The biography acknowledges the “huge military pressure” the Taliban were under in and around 2010. They appear to offer this as the reason for Omar’s lack of visibility and a reason for the importance of Mullah Mansour as the key deputy in pushing things forward. The word “vacuum” – ie lack of Taliban control occurs twice. Hinting that command and control was a real problem for the Taliban, the biog notes:
Respected Mansur Sahib, with the divine help of Almighty Allah and aid of the leading council of the Islamic Emirate, successfully managed to control and lead the ongoing armed resistance in such an admirable way that no leadership vacuum was ever felt by the Mujahidin.
Interestingly, during the course of this description of the battles of 2010, the Taliban, describing the casualties of ISAF at this time, use the figure of 770 ISAF personnel killed and describe this as the peak.
It was the year 2010 which would prove to be the most fatal and costly year for foreign crusading forces inside Afghanistan. Mujahidin managed to carry out their most fatal campaign against the enemy during the span of that year, forcing them to confess to the deaths of 770 foreign soldiers.
Icasualties give a broadly similar figure of 711. It seems unusual that the Taliban have avoided distortion. My experience of crunching the data of Taliban battlefield claims is now way out of date now, but they are generally highly exaggerated – they must have claimed thousands each year. Have the Taliban accidentally reduced their claims?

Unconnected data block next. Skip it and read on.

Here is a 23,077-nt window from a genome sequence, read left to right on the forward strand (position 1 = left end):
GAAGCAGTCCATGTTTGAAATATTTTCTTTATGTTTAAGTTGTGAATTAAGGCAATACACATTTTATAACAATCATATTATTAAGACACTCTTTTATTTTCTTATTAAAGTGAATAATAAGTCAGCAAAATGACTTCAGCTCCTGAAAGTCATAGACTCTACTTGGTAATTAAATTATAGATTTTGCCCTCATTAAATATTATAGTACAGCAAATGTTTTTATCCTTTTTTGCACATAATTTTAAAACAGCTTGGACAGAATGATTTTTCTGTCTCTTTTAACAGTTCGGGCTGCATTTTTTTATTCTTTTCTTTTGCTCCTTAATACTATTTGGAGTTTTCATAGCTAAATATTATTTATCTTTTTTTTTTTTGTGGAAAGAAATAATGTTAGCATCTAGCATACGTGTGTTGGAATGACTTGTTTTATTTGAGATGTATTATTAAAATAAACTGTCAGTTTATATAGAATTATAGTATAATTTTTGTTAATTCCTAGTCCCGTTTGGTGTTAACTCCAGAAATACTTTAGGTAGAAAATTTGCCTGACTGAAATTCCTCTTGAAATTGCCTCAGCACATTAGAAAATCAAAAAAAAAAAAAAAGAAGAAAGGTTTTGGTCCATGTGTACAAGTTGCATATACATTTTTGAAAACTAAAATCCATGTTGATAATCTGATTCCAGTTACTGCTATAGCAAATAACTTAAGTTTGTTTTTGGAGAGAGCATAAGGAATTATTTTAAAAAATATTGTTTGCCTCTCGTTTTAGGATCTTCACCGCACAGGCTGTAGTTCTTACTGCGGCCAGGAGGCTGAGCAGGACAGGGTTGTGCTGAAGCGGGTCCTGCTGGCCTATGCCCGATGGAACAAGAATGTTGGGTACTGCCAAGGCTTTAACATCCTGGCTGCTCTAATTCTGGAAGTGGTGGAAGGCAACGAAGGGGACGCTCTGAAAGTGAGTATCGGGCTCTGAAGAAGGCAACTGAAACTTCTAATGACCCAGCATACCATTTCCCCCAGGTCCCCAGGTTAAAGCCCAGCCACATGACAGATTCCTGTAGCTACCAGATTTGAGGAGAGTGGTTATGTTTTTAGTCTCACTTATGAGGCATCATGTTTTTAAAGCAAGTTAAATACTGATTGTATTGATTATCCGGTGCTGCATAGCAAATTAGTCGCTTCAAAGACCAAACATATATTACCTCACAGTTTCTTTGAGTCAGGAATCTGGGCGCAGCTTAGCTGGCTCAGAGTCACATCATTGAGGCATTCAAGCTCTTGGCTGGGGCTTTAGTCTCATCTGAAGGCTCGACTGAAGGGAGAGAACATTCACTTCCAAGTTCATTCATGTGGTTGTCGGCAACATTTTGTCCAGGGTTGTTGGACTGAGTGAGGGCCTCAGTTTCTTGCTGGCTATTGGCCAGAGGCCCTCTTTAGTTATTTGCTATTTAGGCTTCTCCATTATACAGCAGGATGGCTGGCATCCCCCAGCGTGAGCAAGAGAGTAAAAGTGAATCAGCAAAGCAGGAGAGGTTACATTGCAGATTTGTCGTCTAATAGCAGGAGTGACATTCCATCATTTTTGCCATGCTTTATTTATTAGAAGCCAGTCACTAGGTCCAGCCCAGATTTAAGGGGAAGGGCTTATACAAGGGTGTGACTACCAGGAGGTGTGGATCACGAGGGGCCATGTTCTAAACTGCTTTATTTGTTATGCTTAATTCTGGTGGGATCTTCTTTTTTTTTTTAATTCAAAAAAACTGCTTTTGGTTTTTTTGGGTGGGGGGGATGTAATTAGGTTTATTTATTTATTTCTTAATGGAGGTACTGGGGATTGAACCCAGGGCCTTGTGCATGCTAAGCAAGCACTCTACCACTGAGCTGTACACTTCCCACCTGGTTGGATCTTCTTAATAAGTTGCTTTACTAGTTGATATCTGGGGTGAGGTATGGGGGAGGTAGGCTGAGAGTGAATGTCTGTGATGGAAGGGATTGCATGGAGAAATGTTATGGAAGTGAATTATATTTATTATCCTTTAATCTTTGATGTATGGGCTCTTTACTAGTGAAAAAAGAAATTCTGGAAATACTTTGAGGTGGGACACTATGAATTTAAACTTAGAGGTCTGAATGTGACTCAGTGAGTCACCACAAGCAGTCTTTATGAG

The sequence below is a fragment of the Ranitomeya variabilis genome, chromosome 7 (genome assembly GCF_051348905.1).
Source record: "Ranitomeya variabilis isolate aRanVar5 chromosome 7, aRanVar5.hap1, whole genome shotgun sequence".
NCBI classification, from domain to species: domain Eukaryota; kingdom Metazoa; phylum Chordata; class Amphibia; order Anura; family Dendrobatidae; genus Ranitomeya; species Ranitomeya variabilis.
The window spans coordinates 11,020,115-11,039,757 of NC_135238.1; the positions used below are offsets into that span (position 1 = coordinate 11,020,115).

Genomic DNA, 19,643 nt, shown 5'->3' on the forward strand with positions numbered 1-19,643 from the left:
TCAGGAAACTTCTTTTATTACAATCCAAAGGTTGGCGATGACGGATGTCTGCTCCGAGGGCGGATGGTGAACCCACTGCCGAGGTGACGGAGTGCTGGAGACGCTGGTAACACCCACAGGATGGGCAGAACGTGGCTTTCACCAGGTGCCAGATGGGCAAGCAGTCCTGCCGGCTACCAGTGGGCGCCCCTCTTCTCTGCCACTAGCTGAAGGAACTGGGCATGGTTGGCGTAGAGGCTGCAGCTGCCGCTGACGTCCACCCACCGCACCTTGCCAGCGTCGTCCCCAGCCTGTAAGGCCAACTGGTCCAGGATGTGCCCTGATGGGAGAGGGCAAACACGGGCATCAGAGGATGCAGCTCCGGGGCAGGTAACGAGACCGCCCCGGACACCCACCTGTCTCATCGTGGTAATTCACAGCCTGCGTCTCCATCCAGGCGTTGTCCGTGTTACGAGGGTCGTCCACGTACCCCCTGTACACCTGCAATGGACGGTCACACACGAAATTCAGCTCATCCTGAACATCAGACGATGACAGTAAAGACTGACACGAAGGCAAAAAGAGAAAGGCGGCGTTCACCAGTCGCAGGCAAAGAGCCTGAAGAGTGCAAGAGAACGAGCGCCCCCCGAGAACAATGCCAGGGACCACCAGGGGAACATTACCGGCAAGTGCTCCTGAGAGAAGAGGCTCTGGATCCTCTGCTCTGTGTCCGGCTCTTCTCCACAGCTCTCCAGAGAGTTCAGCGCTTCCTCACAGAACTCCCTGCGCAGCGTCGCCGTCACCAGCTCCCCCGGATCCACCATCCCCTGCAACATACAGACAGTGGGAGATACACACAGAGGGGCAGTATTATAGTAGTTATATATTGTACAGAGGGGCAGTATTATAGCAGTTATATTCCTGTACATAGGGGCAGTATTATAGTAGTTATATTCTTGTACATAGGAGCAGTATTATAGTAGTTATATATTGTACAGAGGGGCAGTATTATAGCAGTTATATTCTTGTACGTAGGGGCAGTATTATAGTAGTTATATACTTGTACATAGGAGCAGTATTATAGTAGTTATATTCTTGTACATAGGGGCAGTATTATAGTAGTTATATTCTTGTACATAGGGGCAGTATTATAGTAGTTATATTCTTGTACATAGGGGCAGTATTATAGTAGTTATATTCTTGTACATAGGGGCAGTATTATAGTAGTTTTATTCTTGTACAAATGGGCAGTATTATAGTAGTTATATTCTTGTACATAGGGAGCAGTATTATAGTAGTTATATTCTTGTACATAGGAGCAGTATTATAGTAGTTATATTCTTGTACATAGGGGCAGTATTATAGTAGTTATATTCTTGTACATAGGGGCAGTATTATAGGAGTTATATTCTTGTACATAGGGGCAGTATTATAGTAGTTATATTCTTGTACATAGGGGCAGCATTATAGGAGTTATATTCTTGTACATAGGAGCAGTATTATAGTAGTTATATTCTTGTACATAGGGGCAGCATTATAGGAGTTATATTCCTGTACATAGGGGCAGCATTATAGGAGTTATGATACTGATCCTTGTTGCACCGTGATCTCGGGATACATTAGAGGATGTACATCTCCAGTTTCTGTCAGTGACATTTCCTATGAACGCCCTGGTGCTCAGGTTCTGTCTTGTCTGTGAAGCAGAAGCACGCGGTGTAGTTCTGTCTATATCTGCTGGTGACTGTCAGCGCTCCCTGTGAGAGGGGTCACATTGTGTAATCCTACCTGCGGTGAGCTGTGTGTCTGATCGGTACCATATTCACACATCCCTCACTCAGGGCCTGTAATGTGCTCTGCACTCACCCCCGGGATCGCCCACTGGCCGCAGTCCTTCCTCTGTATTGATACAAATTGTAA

There is still something strange about the manner and timing of the release of the information of Omar’s death. My speculation would be that someone (rival insurgent group? internal Taliban faction? Pakistani intelligence? Afghan government? Afghan intelligence?) was attempting to force the Taliban’s hand in an attempt to achieve something (Mansour’s succession? Taliban to engage in talks? Taliban to refrain from talks?). The reason given for concealing Omar’s death (which is given twice in the same paragraph in the biography) is that 2013 was considered by the Taliban to be the critical conflict year
Since 2013 was considered the last year of resistance and struggle for Mujahidin against the foreign invading crusaders therefore several key members of the supreme leading council of the Islamic Emirate and authentic religious scholars together decided on concealing the tragic news of passing away of His Excellency… One of the main reasons behind this decision was due to the fact that 2013 was considered the final year of power testing between the Mujahidin and foreign invaders who in turn had announced that at the end of 2014, all military operations by foreign troops would be concluded.